The bike shed at the Computer Lab, with a storm coming.
Quote of the Day
”People ask me why I ride with my bottom in the air. Well, I’ve got to put it somewhere.”
- Lester Piggott, Champion Jockey 11 times.
Musical alternative to the radio news of the day
Gillian Welch and Dave Rawlings | By the Mark
I’d never heard of this duo until this morning, where there was an interesting piece about them in the New York Times. So I went onto YouTube and what do you know?
What Jonty did next
My friend (and former BBC Business reporter and Wolfson Press Fellow) has a new blog. If you want an informed source on the implications of Brexit for the economy, then Jonty’s your man.
Long read of the Day
Ink-Stained Wretches: The Battle for the Soul of Digital Freedom Taking Place Inside Your Printer.
Wonderful essay by Cory Doctorow on how a legion of tech grifters, led by HP, turned printer ink into liquid gold. The basic idea is to ensure that the customer of a ‘smart’ device never actually gets to own — or control, or repair — it.
Here’s the opener…
Since its founding in the 1930s, Hewlett-Packard has been synonymous with innovation, and many’s the engineer who had cause to praise its workhorse oscillators, minicomputers, servers, and PCs. But since the turn of this century, the company’s changed its name to HP and its focus to sleazy ways to part unhappy printer owners from their money. Printer companies have long excelled at this dishonorable practice, but HP is truly an innovator, the industry-leading Darth Vader of sleaze, always ready to strong-arm you into a “deal” and then alter it later to tilt things even further to its advantage.
The company’s just beat its own record, converting its “Free ink for life” plan into a “Pay us $0.99 every month for the rest of your life or your printer stops working” plan…
Enjoy it. Nobody does this stuff better than Cory.
(It also provides a justification for my decision never, ever, to buy an ink-jet printer.)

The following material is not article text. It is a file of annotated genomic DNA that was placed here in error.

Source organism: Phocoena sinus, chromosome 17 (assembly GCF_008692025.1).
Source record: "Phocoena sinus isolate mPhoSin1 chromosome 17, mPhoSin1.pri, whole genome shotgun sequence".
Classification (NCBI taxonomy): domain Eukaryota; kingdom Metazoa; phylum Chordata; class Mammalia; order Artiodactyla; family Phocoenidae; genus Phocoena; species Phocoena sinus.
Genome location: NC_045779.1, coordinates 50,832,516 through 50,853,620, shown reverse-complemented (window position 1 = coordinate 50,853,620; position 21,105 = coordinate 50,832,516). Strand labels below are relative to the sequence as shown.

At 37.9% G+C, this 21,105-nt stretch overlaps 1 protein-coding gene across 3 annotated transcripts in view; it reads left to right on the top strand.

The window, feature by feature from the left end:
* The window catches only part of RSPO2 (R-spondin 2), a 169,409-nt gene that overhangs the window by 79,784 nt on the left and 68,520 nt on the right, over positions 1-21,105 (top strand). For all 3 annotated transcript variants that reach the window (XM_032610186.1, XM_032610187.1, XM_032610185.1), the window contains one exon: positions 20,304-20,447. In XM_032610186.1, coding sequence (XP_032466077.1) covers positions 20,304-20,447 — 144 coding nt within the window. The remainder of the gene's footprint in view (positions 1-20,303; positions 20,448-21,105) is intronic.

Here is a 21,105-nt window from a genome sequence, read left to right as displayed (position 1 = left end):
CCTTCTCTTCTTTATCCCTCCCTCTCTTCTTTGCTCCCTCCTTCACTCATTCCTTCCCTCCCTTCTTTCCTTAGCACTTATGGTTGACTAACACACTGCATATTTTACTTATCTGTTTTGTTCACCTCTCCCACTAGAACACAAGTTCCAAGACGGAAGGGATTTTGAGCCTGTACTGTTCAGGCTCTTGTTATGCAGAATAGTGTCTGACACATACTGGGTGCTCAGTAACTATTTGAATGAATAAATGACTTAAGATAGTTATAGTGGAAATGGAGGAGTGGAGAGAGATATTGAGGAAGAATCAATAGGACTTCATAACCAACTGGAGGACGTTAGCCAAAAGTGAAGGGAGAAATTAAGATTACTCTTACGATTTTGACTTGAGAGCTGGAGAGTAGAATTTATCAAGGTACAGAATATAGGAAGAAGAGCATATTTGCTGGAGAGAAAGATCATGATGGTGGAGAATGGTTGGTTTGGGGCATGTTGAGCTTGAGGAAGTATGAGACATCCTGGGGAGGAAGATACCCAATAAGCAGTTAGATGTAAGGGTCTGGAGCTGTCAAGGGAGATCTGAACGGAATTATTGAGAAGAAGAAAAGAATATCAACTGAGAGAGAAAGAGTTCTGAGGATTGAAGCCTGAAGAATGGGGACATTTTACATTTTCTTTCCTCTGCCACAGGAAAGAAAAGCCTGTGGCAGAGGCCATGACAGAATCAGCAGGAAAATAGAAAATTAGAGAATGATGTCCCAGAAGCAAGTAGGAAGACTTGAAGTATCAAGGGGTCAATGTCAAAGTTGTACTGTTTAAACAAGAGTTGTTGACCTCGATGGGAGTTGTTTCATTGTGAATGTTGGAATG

The Efficient Markets Hypothesis
“The efficient-market hypothesis (EMH)”, says Wikipedia, “is a hypothesis in financial economics that states that asset prices reflect all available information. A direct implication is that it is impossible to “beat the market” consistently on a risk-adjusted basis since market prices should only react to new information.” It goes on to point out that since risk adjustment is central to the EMH, and yet the EMH does not specify a model of risk, the EMH is therefore untestable. But that doesn’t stop people believing it.
So the old jibe about economics being “the dismal science” is only partly accurate: it is dismal, but it ain’t science. As Karl Popper could have told you 50 years ago.
A while back Michael Gove said that up to 50,000 people may be needed to manage the paperwork for the borders of the newly-‘liberated’ UK. This prompted George Packer and Daniel Thomas to observe (in the FT) that “By the time Britain exits the transition period, the private sector may have hired four times more people to fill in customs forms than the 12,000 people working as fishermen in the U.K. — the industry that is supposedly one of the big beneficiaries of Brexit.”
You couldn’t make this up. Unless you lived in Britain.
Other, hopefully interesting, links.
- Betty Dodson, Women’s Guru of Self-Pleasure, Dies at 91. If ever a woman deserved a great obituary, she did. And now she’s got it: Link
- New York Times Hits 7 Million Subscribers as Digital Revenue Rises. Link
- The perfect tan corduroy suit. A meditation on Robert Redford in All The President’s Men. Link
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